Seller Disclosure vs. Material Adverse Facts Disclosure

by | Feb 23, 2017 | Legal Tips

When an entity that is exempt from providing the South Carolina Seller Disclosure Form learns of a latent defect or damage in the house, does that entity now have a duty to disclose the defect or damage to a potential buyer? The short answer is, Yes. Here is why.

As you will recall from our February 5, 2016, February 12, 2016, and April 28, 2016 posts, several entities are exempt from providing the South Carolina Seller Disclosure Form. Those exemptions are set forth in SC Code §27-50-30 and include the federal government, state government, REOs and fiduciaries, to name a few.  Once the entity meets the exemption that entity remains exempt from providing the Seller Disclosure form even if information that is later acquired points to a defect or issue.

The obligations of providing the Seller Disclosure Form, however, is different from the real estate agent’s duty to disclose “Material Adverse Facts” as set forth in SC Code §40-57-30(16). In this section “material adverse facts” are defined as:

(i) significantly and adversely affecting the value of the real estate;

(ii) significantly reducing the structural integrity of improvements to real estate; or

(iii) presenting a significant health risk to occupants of the real estate.

In section 40-57-350(E)(1)(b)(iii) the statute holds that a real estate licensee must disclose to the buyer all material adverse facts concerning the transaction which are actually known to the licensee. Therefore, while the seller may be exempt from providing the Seller Disclosure Form, once the listing agent learns of a latent defect that affects the value, structure or health of the occupant, the listing agent must disclose the material adverse fact to a potential buyer. A real estate licensee cannot ignore this statutory duty because the seller instructs them not to disclose or claims they are exempt from disclosing under the Seller Disclosure Form.  The licensee must follow the statute. If the items falls within the definition above then the real estate agent must disclose or face possible punishment from the Real Estate Commission as well as civil liability.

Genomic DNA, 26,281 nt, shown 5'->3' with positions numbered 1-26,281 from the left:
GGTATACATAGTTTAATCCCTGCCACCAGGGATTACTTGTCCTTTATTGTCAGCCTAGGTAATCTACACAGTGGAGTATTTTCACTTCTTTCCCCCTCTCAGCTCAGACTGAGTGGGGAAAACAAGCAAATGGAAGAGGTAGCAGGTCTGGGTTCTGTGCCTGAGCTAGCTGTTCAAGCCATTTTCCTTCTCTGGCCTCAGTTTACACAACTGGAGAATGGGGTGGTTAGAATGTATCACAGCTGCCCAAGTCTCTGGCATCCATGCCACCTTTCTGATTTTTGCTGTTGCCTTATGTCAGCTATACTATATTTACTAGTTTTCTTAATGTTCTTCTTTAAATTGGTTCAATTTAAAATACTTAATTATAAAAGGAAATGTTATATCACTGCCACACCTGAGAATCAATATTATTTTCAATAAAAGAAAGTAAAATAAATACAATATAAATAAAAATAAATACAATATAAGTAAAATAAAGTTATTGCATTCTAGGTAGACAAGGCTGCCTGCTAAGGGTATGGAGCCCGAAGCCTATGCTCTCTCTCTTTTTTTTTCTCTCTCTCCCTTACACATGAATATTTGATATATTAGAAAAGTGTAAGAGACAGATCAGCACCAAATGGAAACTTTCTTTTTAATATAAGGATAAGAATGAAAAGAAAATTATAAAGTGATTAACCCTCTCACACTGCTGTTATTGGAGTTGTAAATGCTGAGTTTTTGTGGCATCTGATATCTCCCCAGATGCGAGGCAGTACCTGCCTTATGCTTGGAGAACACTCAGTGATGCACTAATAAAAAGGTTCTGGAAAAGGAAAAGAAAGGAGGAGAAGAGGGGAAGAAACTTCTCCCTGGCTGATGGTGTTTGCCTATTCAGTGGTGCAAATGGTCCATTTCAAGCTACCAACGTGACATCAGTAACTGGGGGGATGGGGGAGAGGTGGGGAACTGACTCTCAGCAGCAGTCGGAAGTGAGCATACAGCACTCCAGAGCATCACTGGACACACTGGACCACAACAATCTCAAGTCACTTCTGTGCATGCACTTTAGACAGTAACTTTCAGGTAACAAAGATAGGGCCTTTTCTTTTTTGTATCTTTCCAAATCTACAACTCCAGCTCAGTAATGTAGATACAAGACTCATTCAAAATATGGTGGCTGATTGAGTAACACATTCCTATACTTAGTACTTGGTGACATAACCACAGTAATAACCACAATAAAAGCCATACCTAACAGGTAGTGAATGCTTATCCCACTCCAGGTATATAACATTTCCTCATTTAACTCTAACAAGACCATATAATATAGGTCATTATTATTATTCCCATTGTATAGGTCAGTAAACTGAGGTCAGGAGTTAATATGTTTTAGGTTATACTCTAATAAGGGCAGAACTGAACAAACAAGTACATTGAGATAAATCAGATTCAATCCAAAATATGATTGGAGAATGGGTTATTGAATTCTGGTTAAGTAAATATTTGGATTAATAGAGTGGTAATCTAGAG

Historic Facts of Columbia: The Woodrow Wilson Boyhood Home is located at 1705 Hampton Street. The house is South Carolina’s only presidential site. Wilson lived in Columbia from 1870 to 1874 when his father was an instructor at the Presbyterian Theological Seminary. The Victorian-style home was built in 1872 and contains many of the family’s original furnishings including marble mantles, a family bible, and even the bed Wilson was born in. The magnolia trees in the garden were planted by Wilson’s mother and still bloom every year. To tour the 28th President’s home, visit the Robert Mills Welcome Center.

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